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Logo of bmcmeduBioMed Centralsearchsubmit a manuscriptregisterthis articleBMC Medical Education
 
BMC Med Educ. 2012; 12: 12.
Published online Mar 21, 2012. doi:  10.1186/1472-6920-12-12
PMCID: PMC3328264
Developing an online learning community for mental health professionals and service users: a discursive analysis
Janet Smithson,corresponding author1 Ray B Jones,2 and Emily Ashurst2
1School of Psychology, College of Life and Environmental Sciences, University of Exeter, Washington Singer Laboratories, Perry Road, Exeter EX4 4QG, UK
2Plymouth University, England, UK
corresponding authorCorresponding author.
Janet Smithson: j.smithson/at/exeter.ac.uk; Ray B Jones: Ray.Jones/at/plymouth.ac.uk; Emily Ashurst: Emily.Ashurst/at/plymouth.ac.uk
Received August 19, 2011; Accepted March 21, 2012.
Abstract
Background
There is increasing interest in online collaborative learning tools in health education, to reduce costs, and to offer alternative communication opportunities. Patients and students often have extensive experience of using the Internet for health information and support, and many health organisations are increasingly trying out online tools, while many healthcare professionals are unused to, and have reservations about, online interaction.
Methods
We ran three week-long collaborative learning courses, in which 19 mental health professionals (MHPs) and 12 mental health service users (MHSUs) participated. Data were analysed using a discursive approach to consider the ways in which participants interacted, and how this contributed to the goal of online learning about using Internet technologies for mental health practice.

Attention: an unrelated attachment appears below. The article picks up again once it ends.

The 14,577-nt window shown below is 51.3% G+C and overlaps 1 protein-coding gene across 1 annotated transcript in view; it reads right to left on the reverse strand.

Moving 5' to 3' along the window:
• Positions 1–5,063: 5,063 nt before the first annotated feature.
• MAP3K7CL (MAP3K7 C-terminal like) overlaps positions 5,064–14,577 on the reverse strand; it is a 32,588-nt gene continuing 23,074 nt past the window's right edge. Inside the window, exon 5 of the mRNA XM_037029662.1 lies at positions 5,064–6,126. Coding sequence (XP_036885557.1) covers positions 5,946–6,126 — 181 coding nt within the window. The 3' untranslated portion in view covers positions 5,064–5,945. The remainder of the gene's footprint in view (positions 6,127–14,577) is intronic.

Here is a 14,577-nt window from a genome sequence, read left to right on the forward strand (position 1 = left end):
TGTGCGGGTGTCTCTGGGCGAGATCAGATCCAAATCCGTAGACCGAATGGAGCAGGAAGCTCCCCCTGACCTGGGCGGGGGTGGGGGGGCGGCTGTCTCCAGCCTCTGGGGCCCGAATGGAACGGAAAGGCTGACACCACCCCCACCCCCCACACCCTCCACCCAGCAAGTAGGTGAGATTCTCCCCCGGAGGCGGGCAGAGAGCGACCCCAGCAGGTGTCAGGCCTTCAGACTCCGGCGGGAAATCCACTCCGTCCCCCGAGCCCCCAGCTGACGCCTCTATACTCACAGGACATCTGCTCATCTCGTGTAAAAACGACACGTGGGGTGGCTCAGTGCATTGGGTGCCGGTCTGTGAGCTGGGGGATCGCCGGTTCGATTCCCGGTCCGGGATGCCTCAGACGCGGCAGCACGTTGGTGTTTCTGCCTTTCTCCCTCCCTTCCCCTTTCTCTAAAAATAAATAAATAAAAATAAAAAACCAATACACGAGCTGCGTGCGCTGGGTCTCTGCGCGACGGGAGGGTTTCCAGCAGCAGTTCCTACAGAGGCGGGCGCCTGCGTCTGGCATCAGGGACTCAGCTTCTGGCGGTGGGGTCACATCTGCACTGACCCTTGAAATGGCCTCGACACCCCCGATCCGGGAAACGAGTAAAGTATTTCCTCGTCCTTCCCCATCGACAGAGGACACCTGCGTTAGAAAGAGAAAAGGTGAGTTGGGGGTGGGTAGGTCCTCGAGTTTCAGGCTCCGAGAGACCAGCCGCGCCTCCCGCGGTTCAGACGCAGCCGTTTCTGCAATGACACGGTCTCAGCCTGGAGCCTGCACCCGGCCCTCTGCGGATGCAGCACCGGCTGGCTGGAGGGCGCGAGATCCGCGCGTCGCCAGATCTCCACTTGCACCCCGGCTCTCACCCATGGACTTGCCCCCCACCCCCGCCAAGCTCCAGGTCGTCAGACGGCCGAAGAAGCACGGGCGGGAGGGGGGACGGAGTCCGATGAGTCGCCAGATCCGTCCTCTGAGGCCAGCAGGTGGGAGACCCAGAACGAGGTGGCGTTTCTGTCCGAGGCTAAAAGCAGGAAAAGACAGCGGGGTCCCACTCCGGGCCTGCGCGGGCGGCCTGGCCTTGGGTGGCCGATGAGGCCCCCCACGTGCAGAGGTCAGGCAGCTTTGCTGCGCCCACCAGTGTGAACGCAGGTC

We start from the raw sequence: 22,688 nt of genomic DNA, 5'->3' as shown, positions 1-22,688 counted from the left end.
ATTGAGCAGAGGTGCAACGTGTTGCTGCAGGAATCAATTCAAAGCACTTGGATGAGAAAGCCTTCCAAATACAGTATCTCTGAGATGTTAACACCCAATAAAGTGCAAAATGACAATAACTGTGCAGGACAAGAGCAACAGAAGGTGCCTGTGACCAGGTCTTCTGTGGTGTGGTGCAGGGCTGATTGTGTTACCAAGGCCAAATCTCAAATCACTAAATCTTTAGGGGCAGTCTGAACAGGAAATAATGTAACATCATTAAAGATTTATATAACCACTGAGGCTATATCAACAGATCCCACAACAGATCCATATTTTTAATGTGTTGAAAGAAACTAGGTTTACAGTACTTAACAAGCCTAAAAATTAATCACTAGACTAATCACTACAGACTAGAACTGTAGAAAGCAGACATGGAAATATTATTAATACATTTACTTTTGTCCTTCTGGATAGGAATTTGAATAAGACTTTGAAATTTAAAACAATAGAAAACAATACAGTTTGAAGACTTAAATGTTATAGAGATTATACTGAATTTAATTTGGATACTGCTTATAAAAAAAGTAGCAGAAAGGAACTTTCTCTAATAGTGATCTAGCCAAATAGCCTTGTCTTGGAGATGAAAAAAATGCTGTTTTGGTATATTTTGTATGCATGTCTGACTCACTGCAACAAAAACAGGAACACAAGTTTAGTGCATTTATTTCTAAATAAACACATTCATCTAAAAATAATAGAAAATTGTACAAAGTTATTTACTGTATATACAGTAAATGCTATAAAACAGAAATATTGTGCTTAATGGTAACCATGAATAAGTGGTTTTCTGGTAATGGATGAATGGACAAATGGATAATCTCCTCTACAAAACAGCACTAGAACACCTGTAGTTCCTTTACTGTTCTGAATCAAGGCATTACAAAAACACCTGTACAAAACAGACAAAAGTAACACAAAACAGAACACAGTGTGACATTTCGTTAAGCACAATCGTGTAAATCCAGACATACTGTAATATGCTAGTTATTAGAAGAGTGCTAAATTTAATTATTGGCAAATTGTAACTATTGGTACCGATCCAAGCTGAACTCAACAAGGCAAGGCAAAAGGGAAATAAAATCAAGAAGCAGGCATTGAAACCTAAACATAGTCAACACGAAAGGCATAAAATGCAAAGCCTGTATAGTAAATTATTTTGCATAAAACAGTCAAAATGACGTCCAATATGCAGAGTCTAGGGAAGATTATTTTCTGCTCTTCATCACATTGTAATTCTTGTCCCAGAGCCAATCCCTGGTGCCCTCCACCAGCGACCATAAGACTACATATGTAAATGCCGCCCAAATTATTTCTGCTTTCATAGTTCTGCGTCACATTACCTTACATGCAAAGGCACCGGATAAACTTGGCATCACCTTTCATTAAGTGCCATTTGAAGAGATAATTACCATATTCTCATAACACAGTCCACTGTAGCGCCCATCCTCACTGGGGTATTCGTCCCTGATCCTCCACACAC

Results
MHSUs and MHPs were able to discuss issues together, listening to the views of the other stakeholders. Discussions on synchronous format encouraged participation by service users while the MHPs showed a preference for an asynchronous format with longer, reasoned postings. Although participants regularly drew on their MHP or MHSU status in discussions, and participants typically drew on either a medical expert discourse or a "lived experience" discourse, there was a blurred boundary as participants shifted between these positions.
Conclusions
The anonymous format was successful in that it produced a "co-constructed asymmetry" which permitted the MHPs and MHSUs to discuss issues online, listening to the views of other stakeholders. Although anonymity was essential for this course to 'work' at all, the recourse to expert or lay discourses demonstrates that it did not eliminate the hierarchies between teacher and learner, or MHP and MHSU. The mix of synchronous and asynchronous formats helped MHSUs to contribute. Moderators might best facilitate service user experience by responding within an experiential discourse rather than an academic one.
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